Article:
A few days ago a package arrived in my mailbox at the Institute. It was addressed to me, with both my Stanford and IFTF title, jumbled together.
I opened it up, and it turned out to be a copy of Yourself!Fitness, an XBox game (well, not quite game; I’ll get to that momentarily) that comes out this month, some glossy press releases, a small towel, and a water bottle. Obviously, a PR person saw the New York Times article on the convergence of sports and pervasive computing that quoted me, and added me to their mailing list. I’m an influencer. Hey.
Maybe I could get quoted in an article about automotive telematics next.
The game isn’t a game, in the sense that you use the game pad to navigate around and blow stuff up. Nor is it quite like Dance Dance Revolution, in that there’s no substitute for the pad. It’s more like an interactive version of an exercise video. You first input your weight, do some cardio and strength tests, and fill out a form about your exercise goals, and it creates a profile for you. You also tell it if you already have any exercise equipment (hand weights, Pilates ball, whatever), and it figures out what kinds of exercises it can make you do.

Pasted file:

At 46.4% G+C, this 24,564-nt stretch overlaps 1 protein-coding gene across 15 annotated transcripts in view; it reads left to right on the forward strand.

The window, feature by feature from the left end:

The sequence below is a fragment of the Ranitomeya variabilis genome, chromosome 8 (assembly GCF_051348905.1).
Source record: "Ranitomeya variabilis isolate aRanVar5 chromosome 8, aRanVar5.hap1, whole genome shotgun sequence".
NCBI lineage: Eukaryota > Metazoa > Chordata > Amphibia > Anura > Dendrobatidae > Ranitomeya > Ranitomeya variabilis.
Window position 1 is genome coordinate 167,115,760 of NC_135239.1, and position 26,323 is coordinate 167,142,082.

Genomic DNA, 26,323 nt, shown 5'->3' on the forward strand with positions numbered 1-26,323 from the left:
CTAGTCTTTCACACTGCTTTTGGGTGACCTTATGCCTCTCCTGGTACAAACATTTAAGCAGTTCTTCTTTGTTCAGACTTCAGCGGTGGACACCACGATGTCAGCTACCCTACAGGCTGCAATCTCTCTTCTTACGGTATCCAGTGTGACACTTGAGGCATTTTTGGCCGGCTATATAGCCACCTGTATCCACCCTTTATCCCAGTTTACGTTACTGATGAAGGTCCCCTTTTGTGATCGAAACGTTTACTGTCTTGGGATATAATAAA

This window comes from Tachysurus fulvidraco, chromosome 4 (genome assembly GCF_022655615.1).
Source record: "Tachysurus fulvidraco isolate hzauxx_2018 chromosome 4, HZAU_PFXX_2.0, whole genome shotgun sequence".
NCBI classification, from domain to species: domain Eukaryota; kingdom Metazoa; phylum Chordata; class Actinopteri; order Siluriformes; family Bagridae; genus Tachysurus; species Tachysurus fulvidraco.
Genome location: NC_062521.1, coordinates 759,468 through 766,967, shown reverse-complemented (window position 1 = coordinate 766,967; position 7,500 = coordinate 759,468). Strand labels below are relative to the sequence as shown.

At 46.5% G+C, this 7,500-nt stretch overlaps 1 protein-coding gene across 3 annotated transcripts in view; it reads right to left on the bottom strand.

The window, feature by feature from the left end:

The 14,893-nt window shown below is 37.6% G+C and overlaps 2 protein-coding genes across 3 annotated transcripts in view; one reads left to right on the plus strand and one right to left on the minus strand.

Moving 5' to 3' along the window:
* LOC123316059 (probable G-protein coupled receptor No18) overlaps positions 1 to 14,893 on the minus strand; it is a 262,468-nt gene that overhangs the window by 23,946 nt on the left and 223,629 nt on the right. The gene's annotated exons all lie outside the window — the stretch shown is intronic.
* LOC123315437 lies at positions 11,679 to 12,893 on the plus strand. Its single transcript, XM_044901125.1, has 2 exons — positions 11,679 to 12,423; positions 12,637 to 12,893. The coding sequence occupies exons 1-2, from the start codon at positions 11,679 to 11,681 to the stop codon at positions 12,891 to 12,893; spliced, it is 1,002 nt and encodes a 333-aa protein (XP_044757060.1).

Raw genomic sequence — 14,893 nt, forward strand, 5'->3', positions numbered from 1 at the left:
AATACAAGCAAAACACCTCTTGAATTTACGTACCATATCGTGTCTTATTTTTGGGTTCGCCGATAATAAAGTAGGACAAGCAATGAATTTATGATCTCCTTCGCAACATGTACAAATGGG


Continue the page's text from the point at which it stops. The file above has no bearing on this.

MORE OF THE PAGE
Then it’s on to the workout schedule (how many sessions per week, how many minutes per session), and your first workout. It’s supposed to keep track of your progress, vary the workouts, adjust to changing goals, and even vary the environment: it moves from urban health club– not the gritty kind that trains bantamweight boxers, but the sleek 50th floor kind with helicopters outside the window– to dojo– which looks confusingly like the room in The Matrix where Neo shows off his kung fu skills– to desert resort, to a tropical island. (This seems to borrow from the convention of exercise videos, which often are shot in exotic, or at least luxurious, locations.)
In one sense, it’s a low-tech affair: it doesn’t connect to your heart monitor, or get information from sensors in the weights. Instead, it looks to me like they’ve put more energy into varying the experience enough to keep it from getting dull and staying physically challenging, and making the trainer seem reasonably human. She doesn’t just stand frozen while waiting for you to do things, but fidgets a bit, and grows more or less verbal depending on how you report the last workout went. I’m curious whether the designers made the calculation that environment, variety and character realism were the keys to attracting women users, or whether they just thought it was self-evidently the way to go.
Maybe my writing anything about the game means that I’ve sold out, and gone over to the dark side. But I could use a new car. And I hear that the nagivation system on the Audi S8 is extremely cool.